Open Access Case report

A case of synchronous bilateral lung cancers: EML4-ALK positive adenocarcinoma in the right lung and adenocarcinoma in situ (the former bronchioloalveolar carcinoma) in the left lung

Ikuo Matsuda1, Kengo Takeuchi2, Shinjiro Mizuguchi3, Masahide Kaji3, Kayo Ueda4, Kazuhiro Teramura4 and Seiichi Hirota1*

Author Affiliations

1 Department of Surgical Pathology, Hyogo College of Medicine, Hyogo 663-8501, Japan

2 Pathology Project for Molecular Targets, the Cancer Institute, Japanese Foundation for Cancer Research, Tokyo 135-8550, Japan

3 Department of Surgery, Yodogawa Christian Hospital, Osaka 533-0032, Japan

4 Department of Pathology, Yodogawa Christian Hospital, Osaka 533-0032, Japan

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BMC Pulmonary Medicine 2013, 13:25  doi:10.1186/1471-2466-13-25

The electronic version of this article is the complete one and can be found online at: http://www.biomedcentral.com/1471-2466/13/25


Received:28 November 2012
Accepted:19 April 2013
Published:25 April 2013

© 2013 Matsuda et al.; licensee BioMed Central Ltd.

This is an Open Access article distributed under the terms of the Creative Commons Attribution License (http://creativecommons.org/licenses/by/2.0), which permits unrestricted use, distribution, and reproduction in any medium, provided the original work is properly cited.

Abstract

Background

Recently it has been revealed that lung adenocarcinomas with distinct gene mutations or fusions are associated with particular histopathological entities. For example, epidermal growth factor receptor (EGFR) gene mutations are often associated with well differentiated adenocarcinoma of the lung with bronchioloalveolar pattern. On the other hand, echinoderm microtubule-associated protein-like 4 (EML4)-anaplastic lymphoma kinase (ALK) fusion gene in a subset of lung adenocarcinoma is related to mucinous cribriform histology.

Case presentation

Reported herein is a case of synchronous EML4-ALK positive lung adenocarcinoma and adenocarcinoma in situ in the bilateral lungs of a 55-year-old Japanese woman. The woman had EML4-ALK positive lung adenocarcinoma in the right lower lung while adenocarcinoma in situ in the left upper lung, which was EML4-ALK negative.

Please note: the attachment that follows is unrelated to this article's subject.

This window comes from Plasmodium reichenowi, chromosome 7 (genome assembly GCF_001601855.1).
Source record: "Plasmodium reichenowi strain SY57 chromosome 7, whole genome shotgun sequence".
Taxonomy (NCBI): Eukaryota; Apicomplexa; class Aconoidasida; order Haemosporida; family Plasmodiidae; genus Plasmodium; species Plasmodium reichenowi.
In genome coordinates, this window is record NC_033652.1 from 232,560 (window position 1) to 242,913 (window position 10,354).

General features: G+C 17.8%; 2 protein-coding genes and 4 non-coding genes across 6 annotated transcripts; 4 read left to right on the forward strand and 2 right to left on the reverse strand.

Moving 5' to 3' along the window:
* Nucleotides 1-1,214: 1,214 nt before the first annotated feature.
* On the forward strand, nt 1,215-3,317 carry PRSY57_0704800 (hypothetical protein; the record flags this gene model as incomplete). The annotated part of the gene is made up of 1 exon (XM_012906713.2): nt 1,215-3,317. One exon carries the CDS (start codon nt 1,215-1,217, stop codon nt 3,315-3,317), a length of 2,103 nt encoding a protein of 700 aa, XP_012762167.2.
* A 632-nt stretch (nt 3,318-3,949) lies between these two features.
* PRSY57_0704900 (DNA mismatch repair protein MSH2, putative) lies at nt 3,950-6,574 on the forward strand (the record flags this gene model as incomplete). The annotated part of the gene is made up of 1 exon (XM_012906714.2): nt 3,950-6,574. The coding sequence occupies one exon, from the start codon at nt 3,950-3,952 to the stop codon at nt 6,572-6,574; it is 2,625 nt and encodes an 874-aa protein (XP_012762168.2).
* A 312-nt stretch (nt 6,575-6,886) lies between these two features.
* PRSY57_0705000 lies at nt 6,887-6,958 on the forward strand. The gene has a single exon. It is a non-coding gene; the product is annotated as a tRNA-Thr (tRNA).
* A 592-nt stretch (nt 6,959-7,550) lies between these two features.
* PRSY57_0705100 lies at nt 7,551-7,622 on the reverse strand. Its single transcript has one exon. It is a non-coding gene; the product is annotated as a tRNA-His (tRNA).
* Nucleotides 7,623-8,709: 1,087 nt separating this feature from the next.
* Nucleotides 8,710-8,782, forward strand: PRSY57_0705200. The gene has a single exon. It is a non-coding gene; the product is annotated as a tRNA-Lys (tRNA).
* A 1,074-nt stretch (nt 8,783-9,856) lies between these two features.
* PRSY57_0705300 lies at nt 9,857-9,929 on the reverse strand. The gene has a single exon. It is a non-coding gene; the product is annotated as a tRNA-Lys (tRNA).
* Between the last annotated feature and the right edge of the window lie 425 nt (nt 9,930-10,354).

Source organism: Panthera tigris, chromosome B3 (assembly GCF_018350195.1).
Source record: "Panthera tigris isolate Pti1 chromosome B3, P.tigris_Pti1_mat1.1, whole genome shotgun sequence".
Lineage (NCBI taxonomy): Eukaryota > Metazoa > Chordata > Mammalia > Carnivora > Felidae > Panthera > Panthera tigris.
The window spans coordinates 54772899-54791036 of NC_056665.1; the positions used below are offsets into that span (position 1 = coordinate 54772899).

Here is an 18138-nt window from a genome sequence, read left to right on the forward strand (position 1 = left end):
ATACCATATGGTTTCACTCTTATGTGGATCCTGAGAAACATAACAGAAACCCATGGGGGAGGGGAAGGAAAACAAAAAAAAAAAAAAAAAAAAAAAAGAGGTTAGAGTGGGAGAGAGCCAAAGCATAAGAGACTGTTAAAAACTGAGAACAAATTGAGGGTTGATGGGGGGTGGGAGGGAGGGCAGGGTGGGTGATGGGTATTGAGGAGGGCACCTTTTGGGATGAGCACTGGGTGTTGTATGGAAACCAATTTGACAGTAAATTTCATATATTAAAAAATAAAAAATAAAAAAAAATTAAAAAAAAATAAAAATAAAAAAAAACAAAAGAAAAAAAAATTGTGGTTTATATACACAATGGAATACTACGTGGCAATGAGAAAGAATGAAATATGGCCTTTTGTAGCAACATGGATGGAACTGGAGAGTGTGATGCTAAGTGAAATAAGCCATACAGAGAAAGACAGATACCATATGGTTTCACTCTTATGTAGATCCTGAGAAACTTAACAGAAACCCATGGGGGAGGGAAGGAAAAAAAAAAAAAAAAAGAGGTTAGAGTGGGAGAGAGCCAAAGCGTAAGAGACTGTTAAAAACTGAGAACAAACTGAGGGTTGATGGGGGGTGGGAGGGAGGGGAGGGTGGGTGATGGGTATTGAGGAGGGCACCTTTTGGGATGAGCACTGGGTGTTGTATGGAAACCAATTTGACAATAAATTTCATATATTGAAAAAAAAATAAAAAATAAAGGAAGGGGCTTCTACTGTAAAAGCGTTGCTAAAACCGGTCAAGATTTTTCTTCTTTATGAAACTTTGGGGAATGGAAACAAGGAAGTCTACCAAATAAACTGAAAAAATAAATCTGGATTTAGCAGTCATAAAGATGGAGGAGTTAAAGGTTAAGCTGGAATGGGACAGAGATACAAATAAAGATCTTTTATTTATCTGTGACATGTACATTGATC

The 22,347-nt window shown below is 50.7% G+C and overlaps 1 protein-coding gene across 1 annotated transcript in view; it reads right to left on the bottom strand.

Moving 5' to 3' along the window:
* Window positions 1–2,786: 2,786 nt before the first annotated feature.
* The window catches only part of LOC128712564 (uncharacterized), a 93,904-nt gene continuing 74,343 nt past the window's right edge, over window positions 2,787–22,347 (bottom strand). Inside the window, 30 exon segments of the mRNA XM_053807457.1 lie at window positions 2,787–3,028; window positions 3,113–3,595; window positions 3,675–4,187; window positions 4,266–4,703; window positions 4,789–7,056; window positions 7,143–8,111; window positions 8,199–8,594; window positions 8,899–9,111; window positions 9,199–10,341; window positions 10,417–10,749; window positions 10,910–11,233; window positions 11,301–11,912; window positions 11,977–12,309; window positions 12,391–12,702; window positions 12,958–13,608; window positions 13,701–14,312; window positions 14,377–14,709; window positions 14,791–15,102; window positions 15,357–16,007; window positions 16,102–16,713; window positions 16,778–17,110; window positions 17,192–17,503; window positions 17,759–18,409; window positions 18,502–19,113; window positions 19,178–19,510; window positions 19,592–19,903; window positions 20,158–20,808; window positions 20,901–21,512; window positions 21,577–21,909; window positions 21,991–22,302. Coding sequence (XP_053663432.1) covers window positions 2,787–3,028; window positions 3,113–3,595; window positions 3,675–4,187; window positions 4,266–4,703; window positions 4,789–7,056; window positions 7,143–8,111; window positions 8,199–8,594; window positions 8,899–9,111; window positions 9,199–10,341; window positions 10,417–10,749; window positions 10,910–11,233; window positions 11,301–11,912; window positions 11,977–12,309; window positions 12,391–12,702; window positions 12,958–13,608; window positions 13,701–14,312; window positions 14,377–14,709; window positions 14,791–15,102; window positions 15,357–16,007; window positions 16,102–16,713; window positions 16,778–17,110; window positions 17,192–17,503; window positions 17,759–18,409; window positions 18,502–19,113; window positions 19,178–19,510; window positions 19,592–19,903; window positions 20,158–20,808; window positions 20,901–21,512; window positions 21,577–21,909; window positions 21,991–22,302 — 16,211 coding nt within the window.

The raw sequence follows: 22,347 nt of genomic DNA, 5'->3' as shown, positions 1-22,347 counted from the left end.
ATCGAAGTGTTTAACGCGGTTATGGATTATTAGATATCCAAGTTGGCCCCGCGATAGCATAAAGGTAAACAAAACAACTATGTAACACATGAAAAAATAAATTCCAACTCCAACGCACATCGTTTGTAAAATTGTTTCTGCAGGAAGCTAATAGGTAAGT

Conclusion

To our knowledge, this is the first report of synchronous, bilateral lung adenocarcinomas composed of EML4-ALK positive and negative ones.

Keywords:
EML4-ALK; Lung adenocarcinoma; Adenocarcinoma in situ

Background

Adenocarcinomas of the lung comprise a group of diseases with heterogeneous clinicopathological characteristics [1,2]. Histopathologically, adenocarcinoma of the lung is composed of a subtype or mixture of subtypes, including adenocarcinoma in situ (the former bronchioloalveolar), papillary, or acinar ones [1,2].

Recent advances in molecular genomic analyses of lung adenocarcinoma specimens have revealed recurrent association of distinct gene mutations or fusions with particular clinicopathological entities [3]. For example, constitutively active mutations of epidermal growth factor receptor (EGFR) gene are often associated with well differentiated adenocarcinoma of the lung showing bronchioloalveolar pattern. Furthermore, using a functional cloning approach with foci-forming assay, Soda et al. [4] discovered echinoderm microtubule-associated protein-like 4 (EML4)-anaplastic lymphoma kinase (ALK) fusion gene in a subset of lung adenocarcinoma. EML4-ALK positive lung adenocarcinoma typically occurs in young subjects with non- or low smoking habits [5,6]. Histologically, mucinous cribriform pattern is shown to be frequently associated with EML4-ALK positive lung adenocarcinoma [5-7].

Following this breakthrough, a number of kinase gene fusions have been identified in subsets of adenocarcinoma of the lung, the examples of which include RET or ROS1 fusions [7-9]. Most of these fusion genes contained genes for tyrosine kinases as a fusion partner, which are associated with constitutive (ligand-independent) activities.

Since the activities of these fused kinases and mutated kinases are shown to be tumorigenic in cell culture systems and/or transgenic mice, these kinases are promising candidates for therapeutic targets. In fact, small molecule tyrosine kinase inhibitors have shown dramatic therapeutic effects on subsets of lung adenocarcinoma, once oncogenic tyrosine kinases of the cancers are identified. Examples include gefitinib for EGFR mutation-positive lung adenocarcinoma and crizotinib for EML4-ALK positive lung adenocarcinoma.

With regard to these advances in molecular phenotyping, identification of particular histopathological subtypes of lung adenocarcinomas, including bronchioloalveolar pattern or mucinous cribriform pattern, will give important clues for therapeutically tractable genomic changes, such as EGFR gene mutations or EML4-ALK fusion gene.